The New York Times: Fake Americans Used to Influence Election

Cybersecurity analysts suspect that Russian hackers created a large numbers of fictional social media accounts posing as US voters. This was followed by DCLeaks, a website designed to selectively target US candidate to channel outrage about candidates, particularly presidential candidate Hillary Clinton. “The Russian information attack on the election did not stop with the hacking and leaking of Democratic emails or the fire hose of stories, true, false and in between, that battered Mrs. Clinton on Russian outlets like RT and Sputnik,” reports Scott Shane for the New York Times. “Far less splashy, and far more difficult to trace, was Russia’s experimentation on Facebook and Twitter, the American companies that essentially invented the tools of social media and, in this case, did not stop them from being turned into engines of deception and propaganda.” Some accounts were used to purchase advertising to target voters susceptible to propaganda. The New York Times investigation suggests that understanding the attacks could be crucial to preventing future election interference. The fake accounts and outrage are eroding trust in online communications – but can be detected by repeated and hostile messages, difficulties with the English language as well as minimal personal posts, sophistication or understanding of US politics. – YaleGlobal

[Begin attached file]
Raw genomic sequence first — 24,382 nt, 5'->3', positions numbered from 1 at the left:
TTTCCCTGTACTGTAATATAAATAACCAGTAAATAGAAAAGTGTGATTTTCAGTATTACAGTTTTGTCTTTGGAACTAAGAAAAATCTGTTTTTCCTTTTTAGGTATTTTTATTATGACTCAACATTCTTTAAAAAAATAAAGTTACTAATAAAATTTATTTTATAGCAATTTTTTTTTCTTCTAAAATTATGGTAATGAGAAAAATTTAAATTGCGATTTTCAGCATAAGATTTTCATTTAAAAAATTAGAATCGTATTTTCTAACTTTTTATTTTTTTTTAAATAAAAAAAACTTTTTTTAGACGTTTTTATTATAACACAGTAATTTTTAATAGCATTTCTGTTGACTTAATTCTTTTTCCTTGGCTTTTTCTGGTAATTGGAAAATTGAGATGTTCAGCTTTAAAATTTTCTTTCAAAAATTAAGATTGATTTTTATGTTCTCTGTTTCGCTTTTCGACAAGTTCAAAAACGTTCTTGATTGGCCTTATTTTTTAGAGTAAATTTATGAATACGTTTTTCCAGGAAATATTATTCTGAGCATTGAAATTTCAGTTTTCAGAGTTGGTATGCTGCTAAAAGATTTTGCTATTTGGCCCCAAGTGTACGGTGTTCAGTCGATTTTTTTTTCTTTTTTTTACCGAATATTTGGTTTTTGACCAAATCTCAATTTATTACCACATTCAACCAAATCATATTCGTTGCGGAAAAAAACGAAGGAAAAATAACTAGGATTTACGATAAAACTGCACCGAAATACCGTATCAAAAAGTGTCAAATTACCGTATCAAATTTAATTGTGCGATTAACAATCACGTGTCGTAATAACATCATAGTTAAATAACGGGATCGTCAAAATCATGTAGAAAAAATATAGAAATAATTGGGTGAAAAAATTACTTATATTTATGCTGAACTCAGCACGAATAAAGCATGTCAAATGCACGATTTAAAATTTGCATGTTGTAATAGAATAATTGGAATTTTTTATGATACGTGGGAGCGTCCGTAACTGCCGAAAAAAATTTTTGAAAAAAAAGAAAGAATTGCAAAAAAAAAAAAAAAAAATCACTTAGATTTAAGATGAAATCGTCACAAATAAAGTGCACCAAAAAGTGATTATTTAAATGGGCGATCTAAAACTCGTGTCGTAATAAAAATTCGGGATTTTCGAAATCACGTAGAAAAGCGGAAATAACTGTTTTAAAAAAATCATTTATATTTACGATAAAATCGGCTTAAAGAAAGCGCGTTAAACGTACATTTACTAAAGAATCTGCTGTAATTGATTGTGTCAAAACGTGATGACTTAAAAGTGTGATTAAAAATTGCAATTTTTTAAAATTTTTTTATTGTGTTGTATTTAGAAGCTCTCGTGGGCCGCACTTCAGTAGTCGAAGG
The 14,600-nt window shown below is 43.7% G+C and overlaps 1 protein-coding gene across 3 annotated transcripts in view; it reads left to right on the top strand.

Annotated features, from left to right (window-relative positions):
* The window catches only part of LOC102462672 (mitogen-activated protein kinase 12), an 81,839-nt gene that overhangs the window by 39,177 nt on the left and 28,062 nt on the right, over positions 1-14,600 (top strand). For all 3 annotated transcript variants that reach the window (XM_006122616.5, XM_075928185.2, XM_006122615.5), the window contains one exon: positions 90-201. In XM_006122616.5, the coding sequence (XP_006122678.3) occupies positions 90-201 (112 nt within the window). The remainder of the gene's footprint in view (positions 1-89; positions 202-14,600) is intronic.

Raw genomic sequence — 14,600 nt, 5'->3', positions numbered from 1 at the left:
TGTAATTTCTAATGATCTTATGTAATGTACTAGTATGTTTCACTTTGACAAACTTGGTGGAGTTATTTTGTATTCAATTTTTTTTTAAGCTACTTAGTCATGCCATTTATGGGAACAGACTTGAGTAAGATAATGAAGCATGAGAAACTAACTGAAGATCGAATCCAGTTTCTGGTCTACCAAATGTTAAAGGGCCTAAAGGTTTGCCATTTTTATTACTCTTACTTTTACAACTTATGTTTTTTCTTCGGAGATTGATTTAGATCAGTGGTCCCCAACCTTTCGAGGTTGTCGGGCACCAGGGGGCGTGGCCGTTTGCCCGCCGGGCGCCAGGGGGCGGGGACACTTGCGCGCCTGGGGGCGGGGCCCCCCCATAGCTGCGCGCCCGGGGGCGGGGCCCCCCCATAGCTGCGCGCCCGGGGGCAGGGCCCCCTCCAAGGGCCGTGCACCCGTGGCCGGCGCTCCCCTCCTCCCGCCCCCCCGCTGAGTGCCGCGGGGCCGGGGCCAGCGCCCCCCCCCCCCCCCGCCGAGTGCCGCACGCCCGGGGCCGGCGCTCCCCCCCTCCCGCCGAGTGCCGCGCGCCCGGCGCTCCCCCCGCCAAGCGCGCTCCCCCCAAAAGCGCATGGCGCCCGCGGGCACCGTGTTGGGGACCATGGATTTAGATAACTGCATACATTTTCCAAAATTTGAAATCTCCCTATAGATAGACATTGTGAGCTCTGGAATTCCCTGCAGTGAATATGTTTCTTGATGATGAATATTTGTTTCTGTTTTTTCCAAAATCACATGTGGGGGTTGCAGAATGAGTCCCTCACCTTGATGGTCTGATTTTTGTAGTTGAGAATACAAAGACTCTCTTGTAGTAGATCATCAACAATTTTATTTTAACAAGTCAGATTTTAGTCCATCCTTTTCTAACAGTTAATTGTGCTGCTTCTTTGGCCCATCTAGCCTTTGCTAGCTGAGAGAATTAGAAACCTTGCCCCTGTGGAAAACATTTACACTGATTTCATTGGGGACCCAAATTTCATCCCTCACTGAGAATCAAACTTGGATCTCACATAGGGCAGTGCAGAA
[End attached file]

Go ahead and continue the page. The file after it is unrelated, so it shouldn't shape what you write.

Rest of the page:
The New York Times: Fake Americans Used to Influence Election

Russia is suspected of organizing hackers, leaks, fake social-media accounts to trigger outrage over US election and target voters susceptible to propaganda
Scott Shane
Tuesday, September 12, 2017

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Scott Shane is a reporter in the Washington bureau of The New York Times, where he has written about national security and other topics.

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